# Negative Pressure

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 February 3, 2006, 00:38 Negative Pressure #1 Mohammad Guest   Posts: n/a Hello !! Presently I involved in 2D Laminar Viscous Compressible flow computations. I validated the inviscid part of the code by several compressible benchmark problems. I am using Unstructured mesh FVM (cell centered) for my computations... I am facing some serious problems for viscous computations..For external flow pbms (Airfoil).. I am making farfield boundary circle 40 chords away from the airfoil.. I am using Green-Gauss theorem for face gradient calculation. 1. Convergence Limiting problem.. While running the code.. I am facing Negative Pressure in a single control volume(not the same element always).. then convergence stops.. 2. For Flat plate case. i couldnt get exact no-slip (u!=0... u=0.02). i am using 0.01 size elements near flatplate.. 3. which is best? either FEM or FVM approach to calculate the face gradient for viscous part? and Why the CFD peoples are moving towards FEM for viscous part? Please tell your views, good face gradient calculation approach, and about FEM for CFD? Thanks in Advance Yousuf

 February 3, 2006, 03:52 Re: Negative Pressure #2 ganesh Guest   Posts: n/a Dear Mohammad, If your code has been validated succesfully for the inviscid part, the failure of the code can be attributed to the viscous part. The following are my comments 1. In case of flat plate, the exact no-slip will never be obtained, in the sense that if you are looking at the cell away from the boundary and you have imposed the no-slip condition at the boundary. Away from the no-slip boundary where it is the case that u=v=0, exactly, for any point infinitesimally away there would definitely exist an infinitesimmaly small velocity. Have you been able to validate the flat plate case ? This would be one of the simplest problems to take up. 2. You could try your problem with a circular cylinder at M=0.1-0.2 and Re=40 , instead of an airfoil, although strictly there should be no difference in the performance of the code in either cases. The far field boundary is not an issue, as long as it is 10-12 chords (40 is too large, but good if you are using a freestream BC on the boundary, so that the Cl, Cd are grid-independent). Also check your farfield BC. Are you using a first order scheme or a reconstruction procedure? Also, check the time step if you are using an explicit scheme. Even if the scheme is implicit, try reducing the CFL. 3. FEM and FVM are jsut discretisation procedures. The popularity of FVM in CFD is just because it was designed that way, and has the interesting property of conservation bulit into it by default. Visocus flux discretisation is truly an issue in itself, Green-Gauss procedure however should do the job, as it is reportedly robust inspite of being inconsistent on arbitrary polygonal meshes like the one you use. Hope this helps Regards Ganesh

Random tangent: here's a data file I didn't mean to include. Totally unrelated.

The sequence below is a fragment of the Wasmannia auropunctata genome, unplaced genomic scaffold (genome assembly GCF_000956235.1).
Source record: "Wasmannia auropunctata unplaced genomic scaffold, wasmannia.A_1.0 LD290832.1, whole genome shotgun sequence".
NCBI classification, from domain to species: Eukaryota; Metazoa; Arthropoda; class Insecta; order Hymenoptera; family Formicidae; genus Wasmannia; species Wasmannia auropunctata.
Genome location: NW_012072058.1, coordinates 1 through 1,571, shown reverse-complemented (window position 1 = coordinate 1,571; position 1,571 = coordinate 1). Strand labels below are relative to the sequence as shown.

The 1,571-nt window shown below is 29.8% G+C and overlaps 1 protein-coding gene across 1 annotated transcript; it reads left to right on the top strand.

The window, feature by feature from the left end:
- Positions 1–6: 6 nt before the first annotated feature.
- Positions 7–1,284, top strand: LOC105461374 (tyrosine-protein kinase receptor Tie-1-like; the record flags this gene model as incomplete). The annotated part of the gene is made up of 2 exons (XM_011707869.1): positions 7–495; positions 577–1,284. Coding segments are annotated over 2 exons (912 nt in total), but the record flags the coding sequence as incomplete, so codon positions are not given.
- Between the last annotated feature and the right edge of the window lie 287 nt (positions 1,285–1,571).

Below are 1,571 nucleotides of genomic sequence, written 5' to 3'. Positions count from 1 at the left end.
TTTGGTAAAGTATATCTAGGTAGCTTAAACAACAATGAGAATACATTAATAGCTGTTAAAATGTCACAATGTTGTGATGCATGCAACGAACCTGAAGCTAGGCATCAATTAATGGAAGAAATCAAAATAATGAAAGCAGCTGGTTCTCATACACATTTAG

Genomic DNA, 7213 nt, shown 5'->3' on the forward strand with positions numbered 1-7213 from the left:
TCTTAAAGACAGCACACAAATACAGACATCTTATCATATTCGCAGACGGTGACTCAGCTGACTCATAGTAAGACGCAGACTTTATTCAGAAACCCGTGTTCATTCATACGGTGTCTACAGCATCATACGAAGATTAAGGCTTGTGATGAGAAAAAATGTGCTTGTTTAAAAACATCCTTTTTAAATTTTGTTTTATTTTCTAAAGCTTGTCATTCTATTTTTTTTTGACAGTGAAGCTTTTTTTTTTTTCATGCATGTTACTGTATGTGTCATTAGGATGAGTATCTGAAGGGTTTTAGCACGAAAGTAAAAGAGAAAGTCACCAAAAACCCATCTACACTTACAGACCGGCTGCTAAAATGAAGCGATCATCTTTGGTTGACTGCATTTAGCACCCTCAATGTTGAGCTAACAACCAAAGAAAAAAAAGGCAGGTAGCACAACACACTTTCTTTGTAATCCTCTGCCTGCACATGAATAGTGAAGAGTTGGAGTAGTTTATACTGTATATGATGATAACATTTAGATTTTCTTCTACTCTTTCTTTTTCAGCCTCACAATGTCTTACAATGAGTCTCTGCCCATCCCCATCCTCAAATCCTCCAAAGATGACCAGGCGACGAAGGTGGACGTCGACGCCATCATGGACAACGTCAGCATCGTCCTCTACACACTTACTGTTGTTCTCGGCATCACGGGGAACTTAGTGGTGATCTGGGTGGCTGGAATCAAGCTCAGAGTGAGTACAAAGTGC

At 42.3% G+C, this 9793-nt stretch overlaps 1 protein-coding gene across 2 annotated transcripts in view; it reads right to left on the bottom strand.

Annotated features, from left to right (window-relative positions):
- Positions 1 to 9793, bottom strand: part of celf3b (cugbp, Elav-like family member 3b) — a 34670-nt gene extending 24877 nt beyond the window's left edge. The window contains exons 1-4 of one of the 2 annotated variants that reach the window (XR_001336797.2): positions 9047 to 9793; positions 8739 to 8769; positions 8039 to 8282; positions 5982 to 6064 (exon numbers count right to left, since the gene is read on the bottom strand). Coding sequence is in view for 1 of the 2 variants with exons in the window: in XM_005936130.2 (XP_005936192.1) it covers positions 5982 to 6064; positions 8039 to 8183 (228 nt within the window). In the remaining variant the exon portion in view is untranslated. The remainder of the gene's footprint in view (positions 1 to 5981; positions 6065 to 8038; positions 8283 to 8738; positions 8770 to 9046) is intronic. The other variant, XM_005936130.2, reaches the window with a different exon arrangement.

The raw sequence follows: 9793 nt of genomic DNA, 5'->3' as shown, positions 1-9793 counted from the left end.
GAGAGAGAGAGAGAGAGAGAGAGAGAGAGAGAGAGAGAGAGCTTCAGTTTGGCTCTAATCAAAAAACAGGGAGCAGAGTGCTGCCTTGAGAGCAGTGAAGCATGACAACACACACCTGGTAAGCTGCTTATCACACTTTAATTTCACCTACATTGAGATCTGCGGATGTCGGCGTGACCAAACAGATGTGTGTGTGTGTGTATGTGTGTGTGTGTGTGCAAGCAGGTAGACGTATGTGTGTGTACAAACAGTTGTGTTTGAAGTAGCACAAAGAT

February 3, 2006, 04:40 Re: Negative Pressure #3 al Guest   Posts: n/a Dear Mohammad, I am agree with ganesh, you should first to validate your code for the invicid part. After that, you can start to worry about the viscous part. Regarding FEM vs. FVM, these is a common discussion. In my view, most people in CFD are using FVM due to the embedded mass conservation property. On the other hand, people using FEM are more worry in finding the solution of the problem. A good solution will garanty mass conservation with a given accuracy. Depending on your problem or expectations, you can choose between FEM or FVM. However, to choose FVM due to its forced "conservative" property should not be the main argument.

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